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Fridays at UKFast – 6th November

6 November 2015 by Jenn Granger

Happy Friday everyone – we made it! This week we’ve been talking about working with Code Club to make positive changes, and sharing some surprising facts for retailers to help them hit peak season like a boss. We’re also suggesting adding an extra factor to your security plan, and sharing the update on the government’s Investigatory Powers Bill. Finally, there’s some good news for ransomware victims! Now get out there and enjoy your weekend!

Fridays at UKFast

Boris’s tech fund

London’s zipline-braving, tug-of-war-tumbling mayor Boris Johnson has launched a programme in our fair capital designed to ensure that kids in London are getting teched up with the digital skills they need.

The Digital Talent Programme offers £5m to help the youths of today collaborate with businesses and colleges, in an effort to inspire the next gen of tech talent. It should also help point companies in the right direction for kids with the skillz – win win. Johnson said: “This new scheme will help London to remain ahead of the game when it comes to tech and give thousands of young Londoners the chance to share in the city’s economic success.”

Facebook is following you

You can’t get away from Facebook. It’s addictive, everyone has it, and now it’s telling businesses where you are too. The social media Siren is introducing two new ad products that lets it connect with smaller businesses. The first one means that if a biz has several locations they’ll be able to tailor ads for users in that specific area e.g. ‘Come and visit your Bristol Starbucks now!’.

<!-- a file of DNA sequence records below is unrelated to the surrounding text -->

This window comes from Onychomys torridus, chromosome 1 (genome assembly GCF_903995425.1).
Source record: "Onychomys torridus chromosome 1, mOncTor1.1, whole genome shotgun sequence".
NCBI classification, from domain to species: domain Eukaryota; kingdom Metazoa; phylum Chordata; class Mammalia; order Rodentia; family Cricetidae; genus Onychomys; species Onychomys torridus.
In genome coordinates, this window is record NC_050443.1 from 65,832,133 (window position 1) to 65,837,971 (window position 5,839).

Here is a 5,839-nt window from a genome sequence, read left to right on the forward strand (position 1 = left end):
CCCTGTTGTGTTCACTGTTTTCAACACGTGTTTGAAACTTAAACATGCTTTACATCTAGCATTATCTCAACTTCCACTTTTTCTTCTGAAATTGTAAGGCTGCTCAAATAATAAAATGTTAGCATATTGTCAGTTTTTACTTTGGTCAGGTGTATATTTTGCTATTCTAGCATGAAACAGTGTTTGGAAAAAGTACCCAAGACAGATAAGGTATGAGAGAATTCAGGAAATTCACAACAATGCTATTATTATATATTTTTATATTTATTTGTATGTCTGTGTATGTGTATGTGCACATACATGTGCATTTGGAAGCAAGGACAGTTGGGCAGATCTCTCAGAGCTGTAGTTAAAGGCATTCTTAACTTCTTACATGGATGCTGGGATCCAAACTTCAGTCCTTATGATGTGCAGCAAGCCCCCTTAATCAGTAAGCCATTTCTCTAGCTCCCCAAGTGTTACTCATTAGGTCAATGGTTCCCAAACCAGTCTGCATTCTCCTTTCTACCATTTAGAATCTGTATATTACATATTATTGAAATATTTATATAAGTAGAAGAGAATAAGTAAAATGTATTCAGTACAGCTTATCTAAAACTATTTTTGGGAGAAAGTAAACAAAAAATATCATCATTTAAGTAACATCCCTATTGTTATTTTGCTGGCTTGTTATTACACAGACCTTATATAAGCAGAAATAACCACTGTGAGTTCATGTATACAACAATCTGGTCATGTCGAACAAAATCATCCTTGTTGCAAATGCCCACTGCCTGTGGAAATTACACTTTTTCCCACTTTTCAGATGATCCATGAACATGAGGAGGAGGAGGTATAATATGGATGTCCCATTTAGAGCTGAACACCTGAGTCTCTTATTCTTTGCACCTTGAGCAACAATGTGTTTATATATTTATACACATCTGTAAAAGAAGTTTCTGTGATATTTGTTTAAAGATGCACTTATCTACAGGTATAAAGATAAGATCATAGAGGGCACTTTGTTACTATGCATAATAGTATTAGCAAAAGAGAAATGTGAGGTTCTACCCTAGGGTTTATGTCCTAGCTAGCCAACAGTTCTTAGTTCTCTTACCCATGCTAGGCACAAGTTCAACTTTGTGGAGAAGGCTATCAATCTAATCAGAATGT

The second new product will let businesses gather more info on the Facebookers passing through their area giving them extra info on things like whether they’re tourists or locals, again to help them know who they’re catering to. So, is this a new way of Zuck and the gang invading your privacy and gathering data on ya, or is it a helpful tool that will help level the playing field a bit for SMEs?

Amazon’s reverse internetting

Most businesses nowadays are moving from bricks and mortar to online shops. But now ‘net giant Amazon is actually going the other way and setting up its first store IRL! You can now buy books from the online retailers at its store near the Uni of Washington in Seattle, which – as some people have suggested – is kinda ironic considering how many book shops they’ve helped put out of business over the years.

Prices are exactly what you’d pay online and there are some interesting quirks too, like the ‘4.8 stars and above’ customer-rated recommendation section and a selection of local authors. The store only has about 5,000 titles and they’re displayed front-facing, so you can see the cover. They all come with a short review from Amazon and the average customer rating too. Feelings seem pretty mixed but Amazon at least seems pretty impressed with itself.

Robot revolution

There could be a robot revolution in the next twenty years or so, studies reckon, as ‘bots increasingly take on certain types of jobs for us. But it could also mean it increases the social gap of inequality, which isn’t ideal. Analysts from Bank of America Merrill Lynch released a report saying that this could be the fourth industrial revolution, especially as AI continues to improve.

“One major risk off the back of the take-up of robots and artificial intelligence is the potential for increasing labour polarisation, particularly for low-paying jobs such as service occupations, and a hollowing-out of middle income manual labour jobs,” said the bank. But the report suggests that investing in businesses that are on board with ‘bots could only give a slim advantage and that the report isn’t meant to scare us all witless, just encourage us all to brush up on skills.

This is weirdly hypnotic…just what you need after a long week!